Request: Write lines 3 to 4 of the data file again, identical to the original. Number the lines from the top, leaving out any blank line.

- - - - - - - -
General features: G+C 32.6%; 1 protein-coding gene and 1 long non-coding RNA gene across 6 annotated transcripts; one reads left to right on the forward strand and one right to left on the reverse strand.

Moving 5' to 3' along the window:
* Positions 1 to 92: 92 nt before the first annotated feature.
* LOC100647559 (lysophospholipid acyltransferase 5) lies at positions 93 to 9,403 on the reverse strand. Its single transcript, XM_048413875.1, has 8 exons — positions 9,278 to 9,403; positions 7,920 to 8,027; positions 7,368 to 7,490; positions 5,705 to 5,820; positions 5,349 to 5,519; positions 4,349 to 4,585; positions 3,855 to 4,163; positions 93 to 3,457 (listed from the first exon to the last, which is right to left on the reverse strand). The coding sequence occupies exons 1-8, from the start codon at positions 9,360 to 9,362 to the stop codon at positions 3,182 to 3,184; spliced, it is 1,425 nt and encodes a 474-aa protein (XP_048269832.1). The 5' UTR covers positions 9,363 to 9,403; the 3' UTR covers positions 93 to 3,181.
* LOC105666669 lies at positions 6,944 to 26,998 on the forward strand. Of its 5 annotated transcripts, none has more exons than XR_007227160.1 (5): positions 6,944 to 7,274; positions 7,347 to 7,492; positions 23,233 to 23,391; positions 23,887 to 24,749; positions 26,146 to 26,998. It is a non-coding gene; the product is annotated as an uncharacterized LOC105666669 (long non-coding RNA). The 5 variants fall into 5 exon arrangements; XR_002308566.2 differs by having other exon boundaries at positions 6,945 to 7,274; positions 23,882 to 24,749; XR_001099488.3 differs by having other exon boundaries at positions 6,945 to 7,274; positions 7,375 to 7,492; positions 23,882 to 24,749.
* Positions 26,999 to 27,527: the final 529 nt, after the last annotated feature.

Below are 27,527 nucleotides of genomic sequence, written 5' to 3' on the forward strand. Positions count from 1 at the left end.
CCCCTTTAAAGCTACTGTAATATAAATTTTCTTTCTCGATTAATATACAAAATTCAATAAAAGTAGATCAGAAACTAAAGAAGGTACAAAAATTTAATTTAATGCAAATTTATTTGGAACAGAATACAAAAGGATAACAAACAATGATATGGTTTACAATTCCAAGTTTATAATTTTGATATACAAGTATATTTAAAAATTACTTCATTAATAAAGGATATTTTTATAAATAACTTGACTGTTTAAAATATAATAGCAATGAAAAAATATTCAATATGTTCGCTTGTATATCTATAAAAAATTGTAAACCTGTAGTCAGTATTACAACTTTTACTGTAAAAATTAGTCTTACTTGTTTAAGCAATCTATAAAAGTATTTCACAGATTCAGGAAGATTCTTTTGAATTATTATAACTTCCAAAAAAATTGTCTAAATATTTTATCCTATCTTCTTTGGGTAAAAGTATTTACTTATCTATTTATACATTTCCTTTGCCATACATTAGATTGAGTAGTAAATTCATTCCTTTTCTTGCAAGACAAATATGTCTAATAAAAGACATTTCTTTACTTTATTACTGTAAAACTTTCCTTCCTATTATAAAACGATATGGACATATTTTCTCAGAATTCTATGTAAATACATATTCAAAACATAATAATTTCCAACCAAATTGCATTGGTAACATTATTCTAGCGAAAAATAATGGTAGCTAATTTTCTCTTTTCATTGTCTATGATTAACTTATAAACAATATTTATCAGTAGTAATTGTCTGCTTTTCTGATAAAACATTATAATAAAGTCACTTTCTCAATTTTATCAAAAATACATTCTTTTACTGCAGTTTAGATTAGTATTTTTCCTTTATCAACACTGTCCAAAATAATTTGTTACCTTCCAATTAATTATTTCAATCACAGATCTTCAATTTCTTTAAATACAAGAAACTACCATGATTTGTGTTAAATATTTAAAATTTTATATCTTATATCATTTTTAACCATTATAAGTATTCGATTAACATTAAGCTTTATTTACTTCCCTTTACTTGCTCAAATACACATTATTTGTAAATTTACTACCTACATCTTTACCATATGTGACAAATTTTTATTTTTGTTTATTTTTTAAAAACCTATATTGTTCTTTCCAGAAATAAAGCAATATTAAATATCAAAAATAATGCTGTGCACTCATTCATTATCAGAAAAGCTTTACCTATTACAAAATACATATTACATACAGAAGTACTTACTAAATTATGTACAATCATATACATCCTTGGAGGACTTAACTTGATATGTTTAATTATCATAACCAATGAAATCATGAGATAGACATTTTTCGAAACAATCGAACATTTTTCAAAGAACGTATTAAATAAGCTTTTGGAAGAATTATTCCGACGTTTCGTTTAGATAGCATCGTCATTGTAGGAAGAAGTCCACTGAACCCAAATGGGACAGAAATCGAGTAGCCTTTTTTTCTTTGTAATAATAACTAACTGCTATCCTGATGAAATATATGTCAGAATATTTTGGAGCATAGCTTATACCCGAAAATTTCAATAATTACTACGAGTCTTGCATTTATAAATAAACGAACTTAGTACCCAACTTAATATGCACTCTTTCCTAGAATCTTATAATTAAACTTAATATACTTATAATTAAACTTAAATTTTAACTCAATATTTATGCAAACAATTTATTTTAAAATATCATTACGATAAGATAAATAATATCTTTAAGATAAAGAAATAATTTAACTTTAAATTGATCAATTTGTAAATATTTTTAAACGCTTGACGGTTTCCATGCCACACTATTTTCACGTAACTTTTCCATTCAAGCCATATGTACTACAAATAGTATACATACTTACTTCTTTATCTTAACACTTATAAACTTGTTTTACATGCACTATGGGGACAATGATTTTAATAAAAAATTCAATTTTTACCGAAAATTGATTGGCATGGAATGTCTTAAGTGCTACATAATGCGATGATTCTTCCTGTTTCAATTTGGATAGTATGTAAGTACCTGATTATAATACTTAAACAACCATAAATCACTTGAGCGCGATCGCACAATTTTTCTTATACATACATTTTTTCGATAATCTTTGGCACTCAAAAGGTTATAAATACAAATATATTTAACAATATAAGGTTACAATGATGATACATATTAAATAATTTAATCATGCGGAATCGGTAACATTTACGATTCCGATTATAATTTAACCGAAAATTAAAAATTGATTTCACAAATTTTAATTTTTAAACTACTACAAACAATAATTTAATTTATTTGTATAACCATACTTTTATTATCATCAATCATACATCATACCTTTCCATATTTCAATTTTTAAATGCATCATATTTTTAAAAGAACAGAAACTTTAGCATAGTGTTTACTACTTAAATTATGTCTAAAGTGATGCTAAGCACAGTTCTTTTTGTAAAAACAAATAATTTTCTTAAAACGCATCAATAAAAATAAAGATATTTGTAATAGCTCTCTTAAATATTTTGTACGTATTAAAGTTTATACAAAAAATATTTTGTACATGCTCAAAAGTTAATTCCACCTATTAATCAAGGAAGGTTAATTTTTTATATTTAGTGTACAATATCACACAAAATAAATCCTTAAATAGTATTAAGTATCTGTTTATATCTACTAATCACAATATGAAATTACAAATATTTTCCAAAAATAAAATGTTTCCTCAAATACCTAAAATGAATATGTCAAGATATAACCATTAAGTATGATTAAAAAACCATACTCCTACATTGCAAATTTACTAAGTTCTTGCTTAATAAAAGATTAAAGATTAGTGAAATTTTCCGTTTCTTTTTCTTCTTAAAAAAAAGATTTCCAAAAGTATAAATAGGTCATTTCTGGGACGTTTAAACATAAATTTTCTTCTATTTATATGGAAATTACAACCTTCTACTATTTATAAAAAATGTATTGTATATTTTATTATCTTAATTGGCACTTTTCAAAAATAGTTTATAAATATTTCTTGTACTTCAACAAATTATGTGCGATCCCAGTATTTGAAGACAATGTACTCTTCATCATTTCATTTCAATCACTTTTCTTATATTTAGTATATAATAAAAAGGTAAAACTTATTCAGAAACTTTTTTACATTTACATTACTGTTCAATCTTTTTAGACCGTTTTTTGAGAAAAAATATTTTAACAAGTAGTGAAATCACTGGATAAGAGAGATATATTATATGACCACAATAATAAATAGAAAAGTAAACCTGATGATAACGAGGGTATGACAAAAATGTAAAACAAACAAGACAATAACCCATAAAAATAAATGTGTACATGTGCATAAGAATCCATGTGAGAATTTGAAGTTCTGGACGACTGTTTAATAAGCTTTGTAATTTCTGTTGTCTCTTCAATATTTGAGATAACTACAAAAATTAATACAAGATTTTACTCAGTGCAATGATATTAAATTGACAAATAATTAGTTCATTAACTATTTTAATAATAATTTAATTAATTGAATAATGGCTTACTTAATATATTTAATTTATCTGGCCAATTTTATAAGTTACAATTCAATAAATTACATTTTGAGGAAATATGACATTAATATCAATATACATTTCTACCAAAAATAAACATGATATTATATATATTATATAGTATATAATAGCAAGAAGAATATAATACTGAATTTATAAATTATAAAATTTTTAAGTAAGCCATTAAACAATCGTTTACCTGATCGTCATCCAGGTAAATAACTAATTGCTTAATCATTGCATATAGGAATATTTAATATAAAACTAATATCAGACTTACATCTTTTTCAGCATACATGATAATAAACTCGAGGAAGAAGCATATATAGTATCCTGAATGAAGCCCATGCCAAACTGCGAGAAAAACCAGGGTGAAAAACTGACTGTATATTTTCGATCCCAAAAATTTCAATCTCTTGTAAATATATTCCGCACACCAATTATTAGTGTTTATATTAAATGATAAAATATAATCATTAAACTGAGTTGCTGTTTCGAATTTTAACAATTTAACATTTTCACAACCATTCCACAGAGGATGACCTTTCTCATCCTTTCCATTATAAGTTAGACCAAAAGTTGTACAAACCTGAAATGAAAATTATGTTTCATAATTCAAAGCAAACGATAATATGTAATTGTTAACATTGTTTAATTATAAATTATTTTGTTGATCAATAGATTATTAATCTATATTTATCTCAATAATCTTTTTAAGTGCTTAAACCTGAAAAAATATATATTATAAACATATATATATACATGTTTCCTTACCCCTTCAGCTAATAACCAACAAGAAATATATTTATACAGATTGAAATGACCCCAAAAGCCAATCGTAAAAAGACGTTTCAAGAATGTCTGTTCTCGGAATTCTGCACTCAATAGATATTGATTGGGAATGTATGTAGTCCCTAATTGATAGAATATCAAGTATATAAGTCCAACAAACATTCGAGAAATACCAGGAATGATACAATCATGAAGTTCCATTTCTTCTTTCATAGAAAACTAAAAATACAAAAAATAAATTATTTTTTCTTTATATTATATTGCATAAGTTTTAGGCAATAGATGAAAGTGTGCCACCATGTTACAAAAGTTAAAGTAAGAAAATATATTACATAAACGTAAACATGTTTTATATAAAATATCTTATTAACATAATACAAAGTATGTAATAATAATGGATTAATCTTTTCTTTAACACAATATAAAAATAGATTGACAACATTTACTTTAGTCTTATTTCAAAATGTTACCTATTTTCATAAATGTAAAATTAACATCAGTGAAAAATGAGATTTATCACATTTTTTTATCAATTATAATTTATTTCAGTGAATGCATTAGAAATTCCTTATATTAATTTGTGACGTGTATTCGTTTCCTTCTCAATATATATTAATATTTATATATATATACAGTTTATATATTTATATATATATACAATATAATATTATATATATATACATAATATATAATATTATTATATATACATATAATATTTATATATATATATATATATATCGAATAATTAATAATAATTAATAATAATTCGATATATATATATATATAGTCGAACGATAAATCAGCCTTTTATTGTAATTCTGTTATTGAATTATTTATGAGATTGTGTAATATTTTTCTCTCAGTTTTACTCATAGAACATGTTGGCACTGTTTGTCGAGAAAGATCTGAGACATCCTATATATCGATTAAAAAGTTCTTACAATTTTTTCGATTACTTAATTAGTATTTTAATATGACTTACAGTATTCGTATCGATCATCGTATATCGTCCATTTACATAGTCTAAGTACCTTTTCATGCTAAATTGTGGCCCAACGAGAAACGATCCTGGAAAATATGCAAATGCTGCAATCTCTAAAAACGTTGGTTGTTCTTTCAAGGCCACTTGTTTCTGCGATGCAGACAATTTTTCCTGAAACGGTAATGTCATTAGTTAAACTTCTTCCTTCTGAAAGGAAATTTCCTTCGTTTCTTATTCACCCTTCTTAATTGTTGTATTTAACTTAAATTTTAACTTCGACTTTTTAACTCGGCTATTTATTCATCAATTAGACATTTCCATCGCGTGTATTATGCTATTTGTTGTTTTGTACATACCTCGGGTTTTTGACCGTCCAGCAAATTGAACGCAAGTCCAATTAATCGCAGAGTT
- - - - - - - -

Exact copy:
* Positions 1 to 92: 92 nt before the first annotated feature.
* LOC100647559 (lysophospholipid acyltransferase 5) lies at positions 93 to 9,403 on the reverse strand. Its single transcript, XM_048413875.1, has 8 exons — positions 9,278 to 9,403; positions 7,920 to 8,027; positions 7,368 to 7,490; positions 5,705 to 5,820; positions 5,349 to 5,519; positions 4,349 to 4,585; positions 3,855 to 4,163; positions 93 to 3,457 (listed from the first exon to the last, which is right to left on the reverse strand). The coding sequence occupies exons 1-8, from the start codon at positions 9,360 to 9,362 to the stop codon at positions 3,182 to 3,184; spliced, it is 1,425 nt and encodes a 474-aa protein (XP_048269832.1). The 5' UTR covers positions 9,363 to 9,403; the 3' UTR covers positions 93 to 3,181.